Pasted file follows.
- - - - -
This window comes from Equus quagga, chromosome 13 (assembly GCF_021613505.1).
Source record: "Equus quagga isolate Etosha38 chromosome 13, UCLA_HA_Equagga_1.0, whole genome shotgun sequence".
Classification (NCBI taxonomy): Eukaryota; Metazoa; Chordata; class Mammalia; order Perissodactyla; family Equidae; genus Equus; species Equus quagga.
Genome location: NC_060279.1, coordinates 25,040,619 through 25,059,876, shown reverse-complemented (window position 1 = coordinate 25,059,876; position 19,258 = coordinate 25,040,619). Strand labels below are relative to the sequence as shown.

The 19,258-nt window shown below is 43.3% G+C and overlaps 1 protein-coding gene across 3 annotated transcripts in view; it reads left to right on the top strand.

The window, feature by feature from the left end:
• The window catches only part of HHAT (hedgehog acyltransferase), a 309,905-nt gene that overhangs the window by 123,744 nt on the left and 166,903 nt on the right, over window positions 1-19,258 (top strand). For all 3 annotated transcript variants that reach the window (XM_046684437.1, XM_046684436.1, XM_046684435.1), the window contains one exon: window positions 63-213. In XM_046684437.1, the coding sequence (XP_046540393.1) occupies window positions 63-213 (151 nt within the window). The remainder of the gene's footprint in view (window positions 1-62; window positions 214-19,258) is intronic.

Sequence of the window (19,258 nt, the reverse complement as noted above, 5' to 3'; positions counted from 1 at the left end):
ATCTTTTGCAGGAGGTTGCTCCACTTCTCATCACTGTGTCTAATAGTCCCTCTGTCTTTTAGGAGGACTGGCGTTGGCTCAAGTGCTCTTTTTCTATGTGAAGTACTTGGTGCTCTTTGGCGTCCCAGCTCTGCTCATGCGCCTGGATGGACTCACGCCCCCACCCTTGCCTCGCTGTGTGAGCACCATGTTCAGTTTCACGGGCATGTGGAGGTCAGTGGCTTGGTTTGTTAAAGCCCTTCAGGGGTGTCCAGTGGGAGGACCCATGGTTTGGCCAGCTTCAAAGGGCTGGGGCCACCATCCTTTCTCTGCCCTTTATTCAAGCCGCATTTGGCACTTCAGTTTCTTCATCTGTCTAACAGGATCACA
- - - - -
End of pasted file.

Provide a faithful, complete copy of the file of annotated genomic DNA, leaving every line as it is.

This window comes from Equus quagga, chromosome 13 (assembly GCF_021613505.1).
Source record: "Equus quagga isolate Etosha38 chromosome 13, UCLA_HA_Equagga_1.0, whole genome shotgun sequence".
Classification (NCBI taxonomy): Eukaryota; Metazoa; Chordata; class Mammalia; order Perissodactyla; family Equidae; genus Equus; species Equus quagga.
Genome location: NC_060279.1, coordinates 25,040,619 through 25,059,876, shown reverse-complemented (window position 1 = coordinate 25,059,876; position 19,258 = coordinate 25,040,619). Strand labels below are relative to the sequence as shown.

The 19,258-nt window shown below is 43.3% G+C and overlaps 1 protein-coding gene across 3 annotated transcripts in view; it reads left to right on the top strand.

The window, feature by feature from the left end:
• The window catches only part of HHAT (hedgehog acyltransferase), a 309,905-nt gene that overhangs the window by 123,744 nt on the left and 166,903 nt on the right, over window positions 1-19,258 (top strand). For all 3 annotated transcript variants that reach the window (XM_046684437.1, XM_046684436.1, XM_046684435.1), the window contains one exon: window positions 63-213. In XM_046684437.1, the coding sequence (XP_046540393.1) occupies window positions 63-213 (151 nt within the window). The remainder of the gene's footprint in view (window positions 1-62; window positions 214-19,258) is intronic.

Sequence of the window (19,258 nt, the reverse complement as noted above, 5' to 3'; positions counted from 1 at the left end):
ATCTTTTGCAGGAGGTTGCTCCACTTCTCATCACTGTGTCTAATAGTCCCTCTGTCTTTTAGGAGGACTGGCGTTGGCTCAAGTGCTCTTTTTCTATGTGAAGTACTTGGTGCTCTTTGGCGTCCCAGCTCTGCTCATGCGCCTGGATGGACTCACGCCCCCACCCTTGCCTCGCTGTGTGAGCACCATGTTCAGTTTCACGGGCATGTGGAGGTCAGTGGCTTGGTTTGTTAAAGCCCTTCAGGGGTGTCCAGTGGGAGGACCCATGGTTTGGCCAGCTTCAAAGGGCTGGGGCCACCATCCTTTCTCTGCCCTTTATTCAAGCCGCATTTGGCACTTCAGTTTCTTCATCTGTCTAACAGGATCACA